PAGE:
Write It Down

"Super Mom Syndrome" by Our Kooky Life
“Super Mom Syndrome” by Our Kooky Life

You’re lying in bed and can’t get to sleep for all the to-do’s in your head:

Write it down.

You’re confused about a next move on a project or in your life:

Write it down.

You have something bugging you that you just can’t shake:

Write it down.

It will help. Don’t believe me? Maybe this TED Talk on “The Art of Stress-Free Productivity” by David Allen will convince you.

Don’t have time to watch it? Well, bookmark it for later. Trust me, it will be worth your sleep, sanity, and happiness in the long run.

In the meantime, here are some highlights to ponder:


1. Basically, the more it’s on your mind, the more you need to write it down.

“If you don’t give your attention to what needs attention, it will start to take more attention than it deserves.”

2. If you’re still unsure what to write, jot down anything potentially meaningful. Little, big, doesn’t matter.

“You don’t even have to do anything with it. Just capture what’s pulling on your psyche.”

Month To Do List


1. Write it somewhere you can easily access any time, anywhere. If you’re old school, then may be a notebook you carry with you. If you’re more digitally inclined, a free phone/tablet/computer app like Evernote works great.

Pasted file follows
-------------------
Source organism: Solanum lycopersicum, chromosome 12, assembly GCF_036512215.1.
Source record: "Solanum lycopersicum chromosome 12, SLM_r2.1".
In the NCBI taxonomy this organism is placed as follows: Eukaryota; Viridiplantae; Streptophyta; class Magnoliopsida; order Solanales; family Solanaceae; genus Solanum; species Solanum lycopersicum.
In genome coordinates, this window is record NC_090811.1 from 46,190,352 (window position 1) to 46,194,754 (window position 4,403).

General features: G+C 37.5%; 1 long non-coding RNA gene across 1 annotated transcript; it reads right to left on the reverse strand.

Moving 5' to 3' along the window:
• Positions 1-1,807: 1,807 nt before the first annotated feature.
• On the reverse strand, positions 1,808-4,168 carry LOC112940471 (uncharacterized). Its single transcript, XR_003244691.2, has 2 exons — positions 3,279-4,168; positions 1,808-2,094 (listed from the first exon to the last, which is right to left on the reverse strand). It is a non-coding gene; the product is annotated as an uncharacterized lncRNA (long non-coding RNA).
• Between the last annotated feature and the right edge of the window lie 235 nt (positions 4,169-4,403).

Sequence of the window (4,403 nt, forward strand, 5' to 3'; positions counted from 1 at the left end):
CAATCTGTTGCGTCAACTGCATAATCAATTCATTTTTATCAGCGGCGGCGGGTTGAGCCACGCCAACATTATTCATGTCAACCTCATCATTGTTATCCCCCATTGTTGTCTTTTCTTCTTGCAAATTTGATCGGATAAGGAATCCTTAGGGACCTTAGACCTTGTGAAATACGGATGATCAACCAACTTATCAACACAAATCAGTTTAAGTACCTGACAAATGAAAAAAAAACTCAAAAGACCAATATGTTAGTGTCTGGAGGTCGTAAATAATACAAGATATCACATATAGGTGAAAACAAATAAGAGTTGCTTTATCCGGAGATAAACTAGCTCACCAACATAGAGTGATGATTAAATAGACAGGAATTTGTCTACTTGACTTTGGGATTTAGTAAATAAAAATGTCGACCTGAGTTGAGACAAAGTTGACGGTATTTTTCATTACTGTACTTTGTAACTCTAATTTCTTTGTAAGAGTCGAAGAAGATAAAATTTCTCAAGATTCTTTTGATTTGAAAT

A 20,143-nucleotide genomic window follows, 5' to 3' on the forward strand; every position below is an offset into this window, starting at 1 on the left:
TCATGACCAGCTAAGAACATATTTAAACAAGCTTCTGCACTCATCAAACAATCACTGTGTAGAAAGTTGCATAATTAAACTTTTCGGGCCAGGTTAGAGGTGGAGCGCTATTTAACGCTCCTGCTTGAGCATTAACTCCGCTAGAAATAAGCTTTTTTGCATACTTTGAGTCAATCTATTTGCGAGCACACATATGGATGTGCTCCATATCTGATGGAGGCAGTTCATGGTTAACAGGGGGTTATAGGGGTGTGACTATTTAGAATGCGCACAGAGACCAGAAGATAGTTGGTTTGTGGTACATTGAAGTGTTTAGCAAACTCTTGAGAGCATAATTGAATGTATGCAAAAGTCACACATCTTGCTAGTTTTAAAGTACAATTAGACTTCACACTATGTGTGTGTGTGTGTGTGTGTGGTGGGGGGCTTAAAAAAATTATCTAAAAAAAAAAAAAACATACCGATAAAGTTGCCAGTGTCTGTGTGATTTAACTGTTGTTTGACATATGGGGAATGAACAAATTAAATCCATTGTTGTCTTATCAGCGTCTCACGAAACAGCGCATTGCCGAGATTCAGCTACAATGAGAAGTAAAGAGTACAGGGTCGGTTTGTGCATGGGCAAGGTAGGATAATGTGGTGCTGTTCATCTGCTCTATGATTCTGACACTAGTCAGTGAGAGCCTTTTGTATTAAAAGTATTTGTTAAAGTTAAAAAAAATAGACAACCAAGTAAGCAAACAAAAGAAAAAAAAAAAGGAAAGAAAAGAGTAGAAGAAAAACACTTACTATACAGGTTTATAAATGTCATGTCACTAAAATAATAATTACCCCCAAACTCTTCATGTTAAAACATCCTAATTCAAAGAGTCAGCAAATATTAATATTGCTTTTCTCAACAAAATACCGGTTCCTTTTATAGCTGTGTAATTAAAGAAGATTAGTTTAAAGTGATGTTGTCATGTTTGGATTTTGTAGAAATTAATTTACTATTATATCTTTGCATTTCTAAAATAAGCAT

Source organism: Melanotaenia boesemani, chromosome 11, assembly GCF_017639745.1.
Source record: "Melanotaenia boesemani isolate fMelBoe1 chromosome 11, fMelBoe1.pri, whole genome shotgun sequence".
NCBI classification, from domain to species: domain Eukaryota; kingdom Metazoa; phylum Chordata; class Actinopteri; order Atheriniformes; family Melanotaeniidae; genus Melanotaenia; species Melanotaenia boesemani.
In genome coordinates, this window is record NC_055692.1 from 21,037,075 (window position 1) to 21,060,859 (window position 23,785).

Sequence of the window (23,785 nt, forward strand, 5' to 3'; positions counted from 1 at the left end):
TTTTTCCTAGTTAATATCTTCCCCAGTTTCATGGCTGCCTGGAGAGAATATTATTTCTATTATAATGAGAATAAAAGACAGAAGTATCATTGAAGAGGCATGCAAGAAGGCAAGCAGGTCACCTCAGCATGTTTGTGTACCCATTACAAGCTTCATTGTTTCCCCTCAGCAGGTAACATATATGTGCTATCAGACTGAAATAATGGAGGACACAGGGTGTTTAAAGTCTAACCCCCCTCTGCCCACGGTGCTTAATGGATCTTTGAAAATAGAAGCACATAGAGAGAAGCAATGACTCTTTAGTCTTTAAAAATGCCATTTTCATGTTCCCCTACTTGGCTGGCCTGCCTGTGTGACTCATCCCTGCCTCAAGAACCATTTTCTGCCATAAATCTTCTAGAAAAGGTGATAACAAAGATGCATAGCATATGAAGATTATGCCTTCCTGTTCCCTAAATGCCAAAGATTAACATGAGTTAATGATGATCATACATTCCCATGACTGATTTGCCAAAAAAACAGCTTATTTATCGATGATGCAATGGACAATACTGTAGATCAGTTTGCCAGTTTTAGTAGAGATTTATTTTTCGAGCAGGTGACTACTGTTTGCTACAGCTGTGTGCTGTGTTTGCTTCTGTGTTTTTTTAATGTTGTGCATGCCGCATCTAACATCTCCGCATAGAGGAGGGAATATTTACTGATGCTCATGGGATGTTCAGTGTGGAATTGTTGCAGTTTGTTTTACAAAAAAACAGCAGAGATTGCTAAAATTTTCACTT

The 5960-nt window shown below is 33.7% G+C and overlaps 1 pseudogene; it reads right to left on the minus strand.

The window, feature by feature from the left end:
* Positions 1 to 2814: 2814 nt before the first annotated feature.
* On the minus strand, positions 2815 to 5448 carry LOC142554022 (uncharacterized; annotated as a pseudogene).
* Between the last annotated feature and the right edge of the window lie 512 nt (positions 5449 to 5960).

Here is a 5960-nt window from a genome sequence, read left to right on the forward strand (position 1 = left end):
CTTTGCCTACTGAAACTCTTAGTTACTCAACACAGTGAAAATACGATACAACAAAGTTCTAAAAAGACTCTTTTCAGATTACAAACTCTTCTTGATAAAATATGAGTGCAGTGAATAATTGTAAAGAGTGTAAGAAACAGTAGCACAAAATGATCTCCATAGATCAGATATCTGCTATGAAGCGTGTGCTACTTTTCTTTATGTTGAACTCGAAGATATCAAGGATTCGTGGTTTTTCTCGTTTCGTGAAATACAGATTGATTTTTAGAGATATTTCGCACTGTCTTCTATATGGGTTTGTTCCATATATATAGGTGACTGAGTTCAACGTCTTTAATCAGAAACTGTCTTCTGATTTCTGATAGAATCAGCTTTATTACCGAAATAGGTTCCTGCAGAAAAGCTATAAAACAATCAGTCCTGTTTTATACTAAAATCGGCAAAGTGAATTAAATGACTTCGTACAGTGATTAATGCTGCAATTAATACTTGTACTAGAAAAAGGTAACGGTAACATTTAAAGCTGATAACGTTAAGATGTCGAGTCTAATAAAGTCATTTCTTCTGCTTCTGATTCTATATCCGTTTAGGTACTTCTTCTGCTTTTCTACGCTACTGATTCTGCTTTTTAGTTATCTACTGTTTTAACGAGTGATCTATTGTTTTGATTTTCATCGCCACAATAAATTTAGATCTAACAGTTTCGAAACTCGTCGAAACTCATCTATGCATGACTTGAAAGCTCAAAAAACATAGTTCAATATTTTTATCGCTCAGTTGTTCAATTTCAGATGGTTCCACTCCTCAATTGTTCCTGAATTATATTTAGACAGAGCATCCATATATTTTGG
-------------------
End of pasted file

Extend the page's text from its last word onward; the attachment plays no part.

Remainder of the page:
Have other suggested techniques or apps? Please share!

2. Then write down the steps required to get to the desired outcome.

  • What exactly is the work you need to do?
  • What outcome do you want?
  • What’s the very next action step?

“Most to-do lists are incomplete lists of still unclear things.”

3. Make maps of all the projects and action items to see how they fit together.

“Then you can make good, intuitive decisions about what to do [overall].”


Physically hang your list somewhere you’ll see it at least once a week.

It’s going to feel awkward, unnatural, and unnecessary, but just wait. You’ll see. It will help.

Photo courtesy of Scott McLeod, Flickr Creative Commons
Photo courtesy of Scott McLeod, Flickr Creative Commons


1. You’ll have better perspective and control if you don’t try to keep it all in your head.

2. An increasingly digital and connected world distracts our psyche, creating overwhelm and confusion. Then you get stressed and blame it on lack of time.

“You know what you would do with two more hours? You’d have two more hours of overwhelm.”

3. Chances are you don’t have time and energy to recognize great opportunities happening all around you, let alone take advantage of them.

“You need freedom [of time] to make a creative mess. That is going to be your most productive time. However, if you’re already in a mess, you don’t have room to make one.”

4. You’re not avoiding problems if you’re just letting the baggage accumulate in your head.

What’s the point of that? All that garbage is not going anywhere, and it’s taking up valuable mind space.

And Remember: Flexibility Trumps Perfection

It may feel overwhelming, but it won’t take long to get good at this. Don’t overthink it. Just try it. It’s truly as simple as: WRITE IT DOWN.

Why not add this to your list of New Year’s resolutions for the coming year? You don’t know what could happen until you try…

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